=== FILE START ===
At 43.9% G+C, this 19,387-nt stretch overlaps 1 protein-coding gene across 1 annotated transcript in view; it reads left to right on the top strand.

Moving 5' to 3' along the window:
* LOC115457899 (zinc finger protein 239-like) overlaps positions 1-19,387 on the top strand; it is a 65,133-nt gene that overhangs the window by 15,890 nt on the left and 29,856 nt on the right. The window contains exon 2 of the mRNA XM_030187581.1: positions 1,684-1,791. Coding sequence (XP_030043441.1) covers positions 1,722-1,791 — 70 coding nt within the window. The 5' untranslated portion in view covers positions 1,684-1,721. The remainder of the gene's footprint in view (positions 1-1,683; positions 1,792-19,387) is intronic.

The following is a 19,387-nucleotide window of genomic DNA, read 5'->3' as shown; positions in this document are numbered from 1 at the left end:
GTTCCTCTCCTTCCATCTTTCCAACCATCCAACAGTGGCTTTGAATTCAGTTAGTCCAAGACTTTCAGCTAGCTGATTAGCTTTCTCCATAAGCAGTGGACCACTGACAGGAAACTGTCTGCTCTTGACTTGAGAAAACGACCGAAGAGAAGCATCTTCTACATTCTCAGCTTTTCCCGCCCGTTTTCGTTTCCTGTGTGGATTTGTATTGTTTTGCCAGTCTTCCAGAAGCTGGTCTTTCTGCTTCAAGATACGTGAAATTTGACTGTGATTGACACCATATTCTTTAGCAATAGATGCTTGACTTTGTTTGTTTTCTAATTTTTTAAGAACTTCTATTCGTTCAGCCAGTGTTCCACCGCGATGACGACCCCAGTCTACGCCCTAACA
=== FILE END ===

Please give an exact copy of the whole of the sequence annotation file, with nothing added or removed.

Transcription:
At 43.9% G+C, this 19,387-nt stretch overlaps 1 protein-coding gene across 1 annotated transcript in view; it reads left to right on the top strand.

Moving 5' to 3' along the window:
* LOC115457899 (zinc finger protein 239-like) overlaps positions 1-19,387 on the top strand; it is a 65,133-nt gene that overhangs the window by 15,890 nt on the left and 29,856 nt on the right. The window contains exon 2 of the mRNA XM_030187581.1: positions 1,684-1,791. Coding sequence (XP_030043441.1) covers positions 1,722-1,791 — 70 coding nt within the window. The 5' untranslated portion in view covers positions 1,684-1,721. The remainder of the gene's footprint in view (positions 1-1,683; positions 1,792-19,387) is intronic.

The following is a 19,387-nucleotide window of genomic DNA, read 5'->3' as shown; positions in this document are numbered from 1 at the left end:
GTTCCTCTCCTTCCATCTTTCCAACCATCCAACAGTGGCTTTGAATTCAGTTAGTCCAAGACTTTCAGCTAGCTGATTAGCTTTCTCCATAAGCAGTGGACCACTGACAGGAAACTGTCTGCTCTTGACTTGAGAAAACGACCGAAGAGAAGCATCTTCTACATTCTCAGCTTTTCCCGCCCGTTTTCGTTTCCTGTGTGGATTTGTATTGTTTTGCCAGTCTTCCAGAAGCTGGTCTTTCTGCTTCAAGATACGTGAAATTTGACTGTGATTGACACCATATTCTTTAGCAATAGATGCTTGACTTTGTTTGTTTTCTAATTTTTTAAGAACTTCTATTCGTTCAGCCAGTGTTCCACCGCGATGACGACCCCAGTCTACGCCCTAACA